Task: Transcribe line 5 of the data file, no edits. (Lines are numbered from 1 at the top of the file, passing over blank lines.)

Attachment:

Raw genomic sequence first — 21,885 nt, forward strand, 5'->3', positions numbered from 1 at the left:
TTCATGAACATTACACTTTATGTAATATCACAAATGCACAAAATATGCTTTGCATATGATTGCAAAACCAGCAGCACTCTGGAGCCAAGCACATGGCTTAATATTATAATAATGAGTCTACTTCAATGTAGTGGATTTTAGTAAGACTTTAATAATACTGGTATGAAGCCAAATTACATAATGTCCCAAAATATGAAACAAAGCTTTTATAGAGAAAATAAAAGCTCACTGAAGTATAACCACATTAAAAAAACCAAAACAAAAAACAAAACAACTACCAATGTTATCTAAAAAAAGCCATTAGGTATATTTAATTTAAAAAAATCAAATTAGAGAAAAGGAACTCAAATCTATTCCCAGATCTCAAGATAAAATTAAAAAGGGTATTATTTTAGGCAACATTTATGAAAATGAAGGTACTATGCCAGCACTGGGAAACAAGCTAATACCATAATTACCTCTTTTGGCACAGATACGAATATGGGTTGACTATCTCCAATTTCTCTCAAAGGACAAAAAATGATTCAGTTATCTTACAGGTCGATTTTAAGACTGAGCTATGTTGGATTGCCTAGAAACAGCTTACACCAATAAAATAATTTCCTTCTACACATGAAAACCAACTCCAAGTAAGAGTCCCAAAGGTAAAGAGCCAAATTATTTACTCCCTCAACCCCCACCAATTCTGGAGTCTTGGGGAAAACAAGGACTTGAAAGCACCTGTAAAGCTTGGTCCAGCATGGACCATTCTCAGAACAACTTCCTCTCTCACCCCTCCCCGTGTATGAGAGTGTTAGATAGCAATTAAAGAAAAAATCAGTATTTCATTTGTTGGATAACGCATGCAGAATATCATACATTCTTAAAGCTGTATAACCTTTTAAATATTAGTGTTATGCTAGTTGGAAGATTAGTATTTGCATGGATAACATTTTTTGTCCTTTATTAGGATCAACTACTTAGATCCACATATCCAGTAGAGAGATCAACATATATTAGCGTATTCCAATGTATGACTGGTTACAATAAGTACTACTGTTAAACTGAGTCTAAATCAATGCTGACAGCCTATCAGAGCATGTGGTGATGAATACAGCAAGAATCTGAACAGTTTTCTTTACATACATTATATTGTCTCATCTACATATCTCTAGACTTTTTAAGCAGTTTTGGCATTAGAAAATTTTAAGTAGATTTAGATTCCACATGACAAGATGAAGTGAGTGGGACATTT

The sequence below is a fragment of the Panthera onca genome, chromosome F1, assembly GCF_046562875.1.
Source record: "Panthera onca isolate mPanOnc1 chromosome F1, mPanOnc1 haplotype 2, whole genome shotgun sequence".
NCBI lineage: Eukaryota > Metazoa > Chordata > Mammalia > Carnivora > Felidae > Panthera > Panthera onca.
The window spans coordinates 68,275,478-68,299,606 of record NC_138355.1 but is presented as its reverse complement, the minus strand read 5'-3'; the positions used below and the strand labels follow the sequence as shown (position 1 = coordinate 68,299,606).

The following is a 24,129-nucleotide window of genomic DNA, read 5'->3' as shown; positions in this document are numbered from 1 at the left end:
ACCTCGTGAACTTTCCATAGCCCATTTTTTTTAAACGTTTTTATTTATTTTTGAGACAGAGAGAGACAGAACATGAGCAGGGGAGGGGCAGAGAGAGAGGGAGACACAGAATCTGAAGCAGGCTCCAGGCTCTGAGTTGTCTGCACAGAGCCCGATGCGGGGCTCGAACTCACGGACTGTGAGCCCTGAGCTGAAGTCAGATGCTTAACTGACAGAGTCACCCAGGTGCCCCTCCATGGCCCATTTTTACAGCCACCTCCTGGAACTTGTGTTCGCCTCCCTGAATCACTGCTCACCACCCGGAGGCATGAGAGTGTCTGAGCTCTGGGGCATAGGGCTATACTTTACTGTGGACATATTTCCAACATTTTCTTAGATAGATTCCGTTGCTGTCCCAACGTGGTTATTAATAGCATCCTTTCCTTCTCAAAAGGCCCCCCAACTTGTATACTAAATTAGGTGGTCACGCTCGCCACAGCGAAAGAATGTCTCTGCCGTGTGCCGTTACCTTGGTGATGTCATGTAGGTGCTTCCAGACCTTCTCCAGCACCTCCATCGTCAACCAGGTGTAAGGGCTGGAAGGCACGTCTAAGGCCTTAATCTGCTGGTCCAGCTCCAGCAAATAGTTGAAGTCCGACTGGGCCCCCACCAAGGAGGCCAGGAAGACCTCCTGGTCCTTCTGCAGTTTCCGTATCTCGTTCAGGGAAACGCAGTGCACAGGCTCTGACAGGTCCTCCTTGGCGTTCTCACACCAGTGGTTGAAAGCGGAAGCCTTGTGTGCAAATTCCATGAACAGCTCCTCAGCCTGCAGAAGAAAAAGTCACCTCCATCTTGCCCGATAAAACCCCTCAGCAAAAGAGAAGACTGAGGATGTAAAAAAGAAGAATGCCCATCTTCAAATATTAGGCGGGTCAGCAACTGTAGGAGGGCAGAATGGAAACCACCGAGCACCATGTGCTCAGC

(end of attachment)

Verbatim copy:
NCBI lineage: Eukaryota > Metazoa > Chordata > Mammalia > Carnivora > Felidae > Panthera > Panthera onca.